Other Clearance Mechanisms
All the above mentioned findings differ completely from the old idea that desialylation is the trigger for removal of senescent RBC (Henrich and Aminoff, 1983; Bratosin et al., 1995). Fudenberg and coworkers addressed this question from a different viewpoint and asked whether heat-eluted IgG from senescent RBC has the same specificity as anti-Thomson-Friedenreich antibodies (anti-T), that are generated against neuraminidase-treated RBC glycoproteins. A pretreatment of RBC with anti-T antibodies did not alter the binding of heat-eluted IgG (Khansari et al., 1983). Thus, the two binding sites differ from each other and IgG from senescent RBC do not bind at all to desialylated sites.
“Eryptosis or suicidal erythrocyte death” as portrayed by Lang et al. (2008) should not be considered a senescence-like mechanism in healthy humans. Eryptosis is induced by several types of stresses, in particular by entry of Ca2+ ions followed by the loss of potassium ions, cell shrinkage, exposure of exoplasmic phosphatidylserine, and recognition by phagocytes. Eryptosis is not a senescence variant, because RBC in vivo aged for 110–126 days do not expose PS as illustrated in chapter 2 (Franco et al., 2013). In fact Lang and coworkers have recently studied eryptosis on young and old human RBC and confirmed that PS exposure was similarly negligible in young and old RBC, but increased upon induction of eryptosis more so in old than young RBC (Ghashghaeinia et al., 2012). Eryptosis may contribute to accelerated RBC clearance in a number of systemic diseases like hemolytic uremic syndrome and in sepsis (Lang et al., 2008).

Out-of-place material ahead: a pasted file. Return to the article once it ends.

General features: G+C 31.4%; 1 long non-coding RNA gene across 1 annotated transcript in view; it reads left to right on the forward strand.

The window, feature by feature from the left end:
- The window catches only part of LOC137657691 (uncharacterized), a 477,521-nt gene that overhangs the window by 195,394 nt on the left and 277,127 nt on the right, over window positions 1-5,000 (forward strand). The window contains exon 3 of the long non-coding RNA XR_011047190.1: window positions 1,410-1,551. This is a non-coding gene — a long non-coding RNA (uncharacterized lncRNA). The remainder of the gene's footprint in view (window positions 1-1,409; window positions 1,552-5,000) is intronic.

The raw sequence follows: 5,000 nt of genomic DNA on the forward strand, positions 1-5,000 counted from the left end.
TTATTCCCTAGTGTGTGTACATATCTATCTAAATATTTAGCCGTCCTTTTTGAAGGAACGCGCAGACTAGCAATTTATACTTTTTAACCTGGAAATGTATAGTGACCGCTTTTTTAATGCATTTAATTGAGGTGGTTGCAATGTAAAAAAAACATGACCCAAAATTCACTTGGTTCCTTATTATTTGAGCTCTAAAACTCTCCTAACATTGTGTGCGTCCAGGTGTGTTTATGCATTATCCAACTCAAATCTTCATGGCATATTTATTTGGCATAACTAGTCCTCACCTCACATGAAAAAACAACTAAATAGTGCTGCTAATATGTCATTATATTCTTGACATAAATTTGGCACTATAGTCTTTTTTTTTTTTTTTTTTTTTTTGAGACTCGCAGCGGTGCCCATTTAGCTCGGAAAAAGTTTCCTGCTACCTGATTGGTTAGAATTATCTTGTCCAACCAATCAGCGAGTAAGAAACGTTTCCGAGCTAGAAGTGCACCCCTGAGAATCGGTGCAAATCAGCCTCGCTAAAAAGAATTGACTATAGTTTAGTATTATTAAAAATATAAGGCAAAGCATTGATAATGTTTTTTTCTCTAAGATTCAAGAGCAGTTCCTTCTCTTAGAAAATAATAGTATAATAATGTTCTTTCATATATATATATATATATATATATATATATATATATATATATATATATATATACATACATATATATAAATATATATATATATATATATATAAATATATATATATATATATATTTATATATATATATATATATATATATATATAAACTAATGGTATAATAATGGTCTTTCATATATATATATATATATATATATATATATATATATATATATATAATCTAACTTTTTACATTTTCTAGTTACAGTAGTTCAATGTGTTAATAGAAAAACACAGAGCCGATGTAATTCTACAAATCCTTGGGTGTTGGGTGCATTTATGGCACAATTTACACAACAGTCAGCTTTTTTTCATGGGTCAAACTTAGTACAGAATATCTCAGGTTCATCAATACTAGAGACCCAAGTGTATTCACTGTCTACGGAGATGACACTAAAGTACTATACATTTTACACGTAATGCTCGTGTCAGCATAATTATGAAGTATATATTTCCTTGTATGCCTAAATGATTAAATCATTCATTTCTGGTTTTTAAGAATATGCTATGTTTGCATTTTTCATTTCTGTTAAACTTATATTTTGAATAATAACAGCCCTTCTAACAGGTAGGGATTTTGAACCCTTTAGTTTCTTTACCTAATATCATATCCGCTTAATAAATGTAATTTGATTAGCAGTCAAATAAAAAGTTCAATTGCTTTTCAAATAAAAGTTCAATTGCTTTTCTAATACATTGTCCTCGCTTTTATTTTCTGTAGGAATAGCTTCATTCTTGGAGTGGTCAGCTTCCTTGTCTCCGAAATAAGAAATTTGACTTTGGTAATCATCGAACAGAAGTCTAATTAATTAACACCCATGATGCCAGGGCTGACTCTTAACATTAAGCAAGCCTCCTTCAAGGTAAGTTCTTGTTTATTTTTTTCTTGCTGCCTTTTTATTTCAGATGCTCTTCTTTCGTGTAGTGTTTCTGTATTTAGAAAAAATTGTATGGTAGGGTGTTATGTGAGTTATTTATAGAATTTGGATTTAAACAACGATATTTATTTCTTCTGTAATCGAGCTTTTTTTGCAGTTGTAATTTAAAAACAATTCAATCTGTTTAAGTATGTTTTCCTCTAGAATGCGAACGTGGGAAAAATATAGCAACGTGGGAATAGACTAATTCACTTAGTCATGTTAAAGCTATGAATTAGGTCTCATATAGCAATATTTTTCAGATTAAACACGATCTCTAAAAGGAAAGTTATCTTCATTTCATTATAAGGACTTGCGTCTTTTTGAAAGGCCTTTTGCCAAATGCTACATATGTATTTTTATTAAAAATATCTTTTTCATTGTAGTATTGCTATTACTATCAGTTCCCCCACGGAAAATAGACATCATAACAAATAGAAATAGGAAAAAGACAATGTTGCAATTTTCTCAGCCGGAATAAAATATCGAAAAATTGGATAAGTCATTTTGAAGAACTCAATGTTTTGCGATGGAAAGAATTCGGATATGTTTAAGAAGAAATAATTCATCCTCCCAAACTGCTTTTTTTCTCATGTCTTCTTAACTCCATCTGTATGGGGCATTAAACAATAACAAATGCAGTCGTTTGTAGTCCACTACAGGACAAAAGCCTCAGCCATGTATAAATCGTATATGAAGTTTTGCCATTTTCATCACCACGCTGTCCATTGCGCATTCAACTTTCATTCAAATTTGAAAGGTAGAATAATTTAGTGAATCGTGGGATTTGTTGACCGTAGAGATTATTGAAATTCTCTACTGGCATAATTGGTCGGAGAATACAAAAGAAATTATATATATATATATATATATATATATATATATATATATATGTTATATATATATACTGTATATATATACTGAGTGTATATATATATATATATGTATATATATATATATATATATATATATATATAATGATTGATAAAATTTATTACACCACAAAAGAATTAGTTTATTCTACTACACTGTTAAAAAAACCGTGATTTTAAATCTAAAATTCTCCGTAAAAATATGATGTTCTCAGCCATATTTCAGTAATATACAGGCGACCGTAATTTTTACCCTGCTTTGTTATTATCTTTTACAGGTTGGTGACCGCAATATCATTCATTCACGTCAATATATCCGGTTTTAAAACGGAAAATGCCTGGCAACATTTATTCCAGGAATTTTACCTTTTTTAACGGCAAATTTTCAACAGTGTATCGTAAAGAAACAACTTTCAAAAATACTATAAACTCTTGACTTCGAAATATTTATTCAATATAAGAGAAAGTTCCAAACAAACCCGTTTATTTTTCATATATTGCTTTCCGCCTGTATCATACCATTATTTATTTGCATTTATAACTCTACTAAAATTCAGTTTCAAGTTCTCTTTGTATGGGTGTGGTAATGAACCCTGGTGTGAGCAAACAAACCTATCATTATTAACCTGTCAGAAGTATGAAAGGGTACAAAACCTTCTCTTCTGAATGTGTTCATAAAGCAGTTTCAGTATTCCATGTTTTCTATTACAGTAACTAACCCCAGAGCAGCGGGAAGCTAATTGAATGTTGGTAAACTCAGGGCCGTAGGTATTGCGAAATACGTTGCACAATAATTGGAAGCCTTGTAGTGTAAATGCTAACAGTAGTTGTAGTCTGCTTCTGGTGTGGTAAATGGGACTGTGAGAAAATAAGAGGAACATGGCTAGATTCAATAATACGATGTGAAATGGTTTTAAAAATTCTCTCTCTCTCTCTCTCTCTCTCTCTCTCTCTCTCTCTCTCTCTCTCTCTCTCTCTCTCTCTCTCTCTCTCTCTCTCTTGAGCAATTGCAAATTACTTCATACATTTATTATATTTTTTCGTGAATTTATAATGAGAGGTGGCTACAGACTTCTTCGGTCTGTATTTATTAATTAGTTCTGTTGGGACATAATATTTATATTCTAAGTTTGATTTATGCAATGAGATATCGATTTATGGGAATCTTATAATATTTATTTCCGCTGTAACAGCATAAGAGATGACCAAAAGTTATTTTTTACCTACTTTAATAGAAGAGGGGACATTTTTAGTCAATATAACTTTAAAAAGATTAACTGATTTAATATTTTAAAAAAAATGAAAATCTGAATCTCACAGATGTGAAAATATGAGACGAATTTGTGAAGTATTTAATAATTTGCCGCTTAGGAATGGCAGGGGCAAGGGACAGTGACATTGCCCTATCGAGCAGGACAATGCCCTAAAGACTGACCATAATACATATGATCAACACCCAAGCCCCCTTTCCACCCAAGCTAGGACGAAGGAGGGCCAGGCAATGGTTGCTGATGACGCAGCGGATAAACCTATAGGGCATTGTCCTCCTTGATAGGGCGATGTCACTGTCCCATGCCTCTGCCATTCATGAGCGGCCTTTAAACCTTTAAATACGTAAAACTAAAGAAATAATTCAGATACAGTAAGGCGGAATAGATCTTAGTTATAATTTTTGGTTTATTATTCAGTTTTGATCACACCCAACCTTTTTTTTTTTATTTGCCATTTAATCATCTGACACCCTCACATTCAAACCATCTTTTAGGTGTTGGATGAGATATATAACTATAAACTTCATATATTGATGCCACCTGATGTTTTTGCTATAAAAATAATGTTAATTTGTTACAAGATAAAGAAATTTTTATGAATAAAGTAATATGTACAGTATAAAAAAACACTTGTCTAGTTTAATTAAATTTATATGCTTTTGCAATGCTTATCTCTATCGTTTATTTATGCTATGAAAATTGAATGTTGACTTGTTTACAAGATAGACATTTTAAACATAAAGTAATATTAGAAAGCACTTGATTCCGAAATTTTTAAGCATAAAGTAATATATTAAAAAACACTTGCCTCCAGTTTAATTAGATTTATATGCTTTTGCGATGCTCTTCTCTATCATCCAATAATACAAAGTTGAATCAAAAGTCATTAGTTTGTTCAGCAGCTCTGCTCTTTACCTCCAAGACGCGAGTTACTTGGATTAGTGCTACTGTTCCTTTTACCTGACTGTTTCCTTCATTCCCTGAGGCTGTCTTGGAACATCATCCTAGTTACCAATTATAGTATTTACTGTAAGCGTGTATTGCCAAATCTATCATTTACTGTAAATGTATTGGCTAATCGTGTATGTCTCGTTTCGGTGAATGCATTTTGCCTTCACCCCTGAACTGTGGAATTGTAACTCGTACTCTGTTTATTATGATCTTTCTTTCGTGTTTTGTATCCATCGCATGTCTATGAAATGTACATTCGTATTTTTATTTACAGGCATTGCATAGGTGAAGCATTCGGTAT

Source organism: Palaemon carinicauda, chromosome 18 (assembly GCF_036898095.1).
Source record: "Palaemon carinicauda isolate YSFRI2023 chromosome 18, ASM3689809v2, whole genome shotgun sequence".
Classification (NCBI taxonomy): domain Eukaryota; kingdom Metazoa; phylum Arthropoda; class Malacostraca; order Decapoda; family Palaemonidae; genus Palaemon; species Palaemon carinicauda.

There were reports on yet another mechanism of how senescent RBC may be tagged. Galili and coworkers described anti-αGal antibodies as representing natural antibodies existing in the plasma of all humans at high concentrations of up to 1% of total IgG (Galili et al., 1986). Most of bound IgG could be stripped off from old RBC by galactose and RBC stripped from bound IgG were phagocytosed upon addition of anti-αGal. Clark and collaborators reinvestigated the role of anti-αGal and found that in eluates from senescent RBC 9–39% of total IgG had anti-αGal and 5–18% anti-band 3 specificity (Clark and Sorette, 1991). Considering the fact that human plasma contains 100–1000 times more anti-αGal than anti-band 3 NAbs, the retention of anti-αGal antibodies was due to incomplete removal by washing. A year later Galili and coworkers no longer reported that anti-αGal could be involved in removal of aged human RBC, because human cells lack the α1,3Gal structure, while this epitope has been found on surface glycoconjugates of other mammalian cells and on many bacterial surfaces (Hamadeh et al., 1992). In fact, anti-αGal is most likely an induced antibody rather than a NAb.